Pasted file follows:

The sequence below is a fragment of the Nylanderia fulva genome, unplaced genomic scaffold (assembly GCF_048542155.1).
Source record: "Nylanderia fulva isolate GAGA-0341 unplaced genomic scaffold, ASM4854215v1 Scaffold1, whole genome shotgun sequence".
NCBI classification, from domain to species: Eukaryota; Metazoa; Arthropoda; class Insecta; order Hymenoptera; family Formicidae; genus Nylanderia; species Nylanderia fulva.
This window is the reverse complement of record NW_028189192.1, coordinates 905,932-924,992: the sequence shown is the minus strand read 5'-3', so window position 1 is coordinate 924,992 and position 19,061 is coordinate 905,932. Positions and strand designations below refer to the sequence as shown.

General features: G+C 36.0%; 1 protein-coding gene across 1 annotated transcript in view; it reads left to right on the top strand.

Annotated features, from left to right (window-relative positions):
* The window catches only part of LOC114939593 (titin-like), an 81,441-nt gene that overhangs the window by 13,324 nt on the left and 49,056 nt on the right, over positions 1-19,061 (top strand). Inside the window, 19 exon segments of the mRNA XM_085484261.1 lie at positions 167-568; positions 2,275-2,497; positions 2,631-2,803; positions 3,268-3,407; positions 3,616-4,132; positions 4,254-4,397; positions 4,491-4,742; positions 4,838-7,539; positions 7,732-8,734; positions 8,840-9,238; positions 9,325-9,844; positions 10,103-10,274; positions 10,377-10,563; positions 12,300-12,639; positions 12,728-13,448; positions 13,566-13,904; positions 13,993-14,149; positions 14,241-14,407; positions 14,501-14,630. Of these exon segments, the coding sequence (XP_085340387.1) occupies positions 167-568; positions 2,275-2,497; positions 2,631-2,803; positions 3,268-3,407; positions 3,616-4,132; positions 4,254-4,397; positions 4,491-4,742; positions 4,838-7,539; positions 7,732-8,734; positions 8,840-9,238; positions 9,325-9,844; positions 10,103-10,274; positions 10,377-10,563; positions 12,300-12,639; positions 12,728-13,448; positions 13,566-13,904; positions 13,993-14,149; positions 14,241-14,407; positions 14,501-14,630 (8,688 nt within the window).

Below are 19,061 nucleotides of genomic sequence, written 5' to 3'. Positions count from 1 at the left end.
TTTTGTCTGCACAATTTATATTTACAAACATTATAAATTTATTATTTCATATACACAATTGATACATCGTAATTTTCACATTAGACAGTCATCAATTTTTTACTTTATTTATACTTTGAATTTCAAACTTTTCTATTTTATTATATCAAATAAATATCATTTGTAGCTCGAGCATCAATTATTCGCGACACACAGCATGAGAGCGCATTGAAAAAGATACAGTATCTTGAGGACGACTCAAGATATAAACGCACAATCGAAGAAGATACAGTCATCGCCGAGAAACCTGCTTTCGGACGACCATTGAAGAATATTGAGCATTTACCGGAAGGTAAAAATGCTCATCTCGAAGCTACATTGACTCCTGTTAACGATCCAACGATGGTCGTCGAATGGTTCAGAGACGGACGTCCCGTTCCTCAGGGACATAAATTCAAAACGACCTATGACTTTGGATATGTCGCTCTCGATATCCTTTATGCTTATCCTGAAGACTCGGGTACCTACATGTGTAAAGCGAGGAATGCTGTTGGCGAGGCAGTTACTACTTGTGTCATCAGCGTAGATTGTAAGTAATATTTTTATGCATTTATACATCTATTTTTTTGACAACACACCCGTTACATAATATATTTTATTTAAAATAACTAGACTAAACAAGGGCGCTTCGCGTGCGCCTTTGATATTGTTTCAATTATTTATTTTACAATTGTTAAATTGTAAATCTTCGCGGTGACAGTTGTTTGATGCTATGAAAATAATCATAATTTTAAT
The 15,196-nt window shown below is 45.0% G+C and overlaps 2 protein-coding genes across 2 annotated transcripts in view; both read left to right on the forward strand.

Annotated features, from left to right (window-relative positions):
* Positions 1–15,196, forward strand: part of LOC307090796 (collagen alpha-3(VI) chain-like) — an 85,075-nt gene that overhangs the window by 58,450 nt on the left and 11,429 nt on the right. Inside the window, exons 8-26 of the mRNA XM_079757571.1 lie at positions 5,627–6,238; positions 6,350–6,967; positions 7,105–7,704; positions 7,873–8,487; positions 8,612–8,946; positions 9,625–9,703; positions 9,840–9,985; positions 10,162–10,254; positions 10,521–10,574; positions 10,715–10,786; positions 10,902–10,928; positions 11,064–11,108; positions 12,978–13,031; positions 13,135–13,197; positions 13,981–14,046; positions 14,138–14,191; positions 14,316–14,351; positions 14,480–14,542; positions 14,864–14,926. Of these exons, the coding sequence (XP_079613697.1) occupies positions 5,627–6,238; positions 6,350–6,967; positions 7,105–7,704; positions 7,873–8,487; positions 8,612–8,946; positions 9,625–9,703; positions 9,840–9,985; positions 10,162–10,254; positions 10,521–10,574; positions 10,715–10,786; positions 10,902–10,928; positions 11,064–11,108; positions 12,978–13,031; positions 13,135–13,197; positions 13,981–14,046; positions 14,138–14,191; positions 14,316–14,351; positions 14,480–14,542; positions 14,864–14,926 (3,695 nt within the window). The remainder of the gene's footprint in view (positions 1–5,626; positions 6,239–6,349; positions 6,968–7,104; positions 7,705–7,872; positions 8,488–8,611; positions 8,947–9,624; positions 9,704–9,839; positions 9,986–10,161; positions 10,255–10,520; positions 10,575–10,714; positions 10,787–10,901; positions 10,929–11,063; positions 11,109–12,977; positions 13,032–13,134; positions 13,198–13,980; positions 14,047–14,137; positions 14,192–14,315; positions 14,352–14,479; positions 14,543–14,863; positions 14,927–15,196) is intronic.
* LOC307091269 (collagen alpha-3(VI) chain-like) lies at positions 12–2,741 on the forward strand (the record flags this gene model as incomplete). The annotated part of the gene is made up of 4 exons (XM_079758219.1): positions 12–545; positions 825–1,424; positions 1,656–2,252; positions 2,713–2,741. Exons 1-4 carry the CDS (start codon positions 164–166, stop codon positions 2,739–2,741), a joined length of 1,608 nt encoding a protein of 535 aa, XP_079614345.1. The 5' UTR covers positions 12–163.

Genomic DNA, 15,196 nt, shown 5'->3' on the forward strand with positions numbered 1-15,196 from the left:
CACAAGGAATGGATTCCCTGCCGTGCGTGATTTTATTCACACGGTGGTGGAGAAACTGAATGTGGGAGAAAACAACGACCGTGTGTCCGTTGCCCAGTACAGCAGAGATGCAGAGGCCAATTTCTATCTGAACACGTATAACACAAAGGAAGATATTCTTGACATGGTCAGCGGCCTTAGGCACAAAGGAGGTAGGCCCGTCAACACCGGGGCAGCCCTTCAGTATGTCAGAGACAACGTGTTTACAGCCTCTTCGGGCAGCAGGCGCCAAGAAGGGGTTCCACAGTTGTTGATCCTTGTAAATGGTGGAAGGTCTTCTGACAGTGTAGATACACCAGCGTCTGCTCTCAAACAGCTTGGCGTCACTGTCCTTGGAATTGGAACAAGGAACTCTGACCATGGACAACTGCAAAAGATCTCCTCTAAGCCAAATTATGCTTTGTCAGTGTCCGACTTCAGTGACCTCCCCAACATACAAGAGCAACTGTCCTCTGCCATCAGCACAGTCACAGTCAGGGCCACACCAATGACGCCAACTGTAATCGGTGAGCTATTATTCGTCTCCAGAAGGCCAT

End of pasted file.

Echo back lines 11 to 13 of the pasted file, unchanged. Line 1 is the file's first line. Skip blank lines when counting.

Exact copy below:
Annotated features, from left to right (window-relative positions):
* Positions 1–15,196, forward strand: part of LOC307090796 (collagen alpha-3(VI) chain-like) — an 85,075-nt gene that overhangs the window by 58,450 nt on the left and 11,429 nt on the right. Inside the window, exons 8-26 of the mRNA XM_079757571.1 lie at positions 5,627–6,238; positions 6,350–6,967; positions 7,105–7,704; positions 7,873–8,487; positions 8,612–8,946; positions 9,625–9,703; positions 9,840–9,985; positions 10,162–10,254; positions 10,521–10,574; positions 10,715–10,786; positions 10,902–10,928; positions 11,064–11,108; positions 12,978–13,031; positions 13,135–13,197; positions 13,981–14,046; positions 14,138–14,191; positions 14,316–14,351; positions 14,480–14,542; positions 14,864–14,926. Of these exons, the coding sequence (XP_079613697.1) occupies positions 5,627–6,238; positions 6,350–6,967; positions 7,105–7,704; positions 7,873–8,487; positions 8,612–8,946; positions 9,625–9,703; positions 9,840–9,985; positions 10,162–10,254; positions 10,521–10,574; positions 10,715–10,786; positions 10,902–10,928; positions 11,064–11,108; positions 12,978–13,031; positions 13,135–13,197; positions 13,981–14,046; positions 14,138–14,191; positions 14,316–14,351; positions 14,480–14,542; positions 14,864–14,926 (3,695 nt within the window). The remainder of the gene's footprint in view (positions 1–5,626; positions 6,239–6,349; positions 6,968–7,104; positions 7,705–7,872; positions 8,488–8,611; positions 8,947–9,624; positions 9,704–9,839; positions 9,986–10,161; positions 10,255–10,520; positions 10,575–10,714; positions 10,787–10,901; positions 10,929–11,063; positions 11,109–12,977; positions 13,032–13,134; positions 13,198–13,980; positions 14,047–14,137; positions 14,192–14,315; positions 14,352–14,479; positions 14,543–14,863; positions 14,927–15,196) is intronic.
* LOC307091269 (collagen alpha-3(VI) chain-like) lies at positions 12–2,741 on the forward strand (the record flags this gene model as incomplete). The annotated part of the gene is made up of 4 exons (XM_079758219.1): positions 12–545; positions 825–1,424; positions 1,656–2,252; positions 2,713–2,741. Exons 1-4 carry the CDS (start codon positions 164–166, stop codon positions 2,739–2,741), a joined length of 1,608 nt encoding a protein of 535 aa, XP_079614345.1. The 5' UTR covers positions 12–163.